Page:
Tuesday, November 17, 2009

Movie Review: 2012

Quick note, first of all. I’m going to be giving away spoilers. I want to discuss the movie, and I’m going to do so without pulling back so that the plot remains fresh for everyone. In terms of a spoiler free assessment of the movie, 2012 is a fun if formulaic disaster movie which does terrible, unspeakable things to science and expects the audience to believe a hell of a lot. A few loose ends bothered me, as well as how the ending progresses and the thought processes that went into the attempts to avoid the apocalypse, but overall, if you can ignore everything, it’s interesting visually. At times. If I were giving it a grade, it’s somewhere in the C/C- range. If you do not want the movie to be spoiled for you, do not read past this paragraph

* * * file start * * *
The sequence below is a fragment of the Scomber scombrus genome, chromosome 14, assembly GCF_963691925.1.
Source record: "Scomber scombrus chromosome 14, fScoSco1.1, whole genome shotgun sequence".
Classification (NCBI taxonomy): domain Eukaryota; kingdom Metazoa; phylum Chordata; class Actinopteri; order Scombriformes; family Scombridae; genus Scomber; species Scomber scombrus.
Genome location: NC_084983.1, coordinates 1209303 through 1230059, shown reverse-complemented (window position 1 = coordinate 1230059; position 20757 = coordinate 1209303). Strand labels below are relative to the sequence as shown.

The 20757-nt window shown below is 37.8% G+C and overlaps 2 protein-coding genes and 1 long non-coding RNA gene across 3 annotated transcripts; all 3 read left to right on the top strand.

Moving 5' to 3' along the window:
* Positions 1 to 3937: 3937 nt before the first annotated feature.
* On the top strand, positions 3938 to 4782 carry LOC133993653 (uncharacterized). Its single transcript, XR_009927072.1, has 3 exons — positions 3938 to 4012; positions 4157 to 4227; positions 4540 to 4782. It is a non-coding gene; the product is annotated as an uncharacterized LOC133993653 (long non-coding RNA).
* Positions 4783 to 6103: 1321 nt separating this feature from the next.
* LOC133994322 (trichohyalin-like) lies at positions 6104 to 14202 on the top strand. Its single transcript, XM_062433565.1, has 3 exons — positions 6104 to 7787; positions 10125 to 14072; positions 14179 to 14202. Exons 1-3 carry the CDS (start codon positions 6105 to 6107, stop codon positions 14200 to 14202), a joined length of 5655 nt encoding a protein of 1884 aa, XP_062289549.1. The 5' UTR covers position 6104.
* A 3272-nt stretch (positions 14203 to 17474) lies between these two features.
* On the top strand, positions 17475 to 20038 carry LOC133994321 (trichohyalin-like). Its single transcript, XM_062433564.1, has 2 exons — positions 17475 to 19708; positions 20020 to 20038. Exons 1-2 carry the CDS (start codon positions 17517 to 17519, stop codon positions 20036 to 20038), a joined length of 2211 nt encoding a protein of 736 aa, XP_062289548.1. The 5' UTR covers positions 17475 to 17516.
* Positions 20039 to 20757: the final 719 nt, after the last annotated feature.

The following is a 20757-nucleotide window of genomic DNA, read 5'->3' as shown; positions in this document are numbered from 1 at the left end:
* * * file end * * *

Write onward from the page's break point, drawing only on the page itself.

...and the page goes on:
So, 2012. Adrian Helmsley (Chiwetel Ejiofor, who I was happy to see because I enjoyed him in Redbelt) is a geologist who’s meeting a colleague in India, apparently a particle physicist. The colleague informs Helmsley that a recent solar flare has changed some fundamental property of the trillions of neutrinos bombarding the earth and everything on it, such that they now interact with matter, sort of, and are heating up the earth’s core. This is all supposed to coincide in a hand-waving sort of way with the theory that, based on the Mayan long count calendar, the world will end on the winter solstice in 2012.

There are a few things about that that concern me.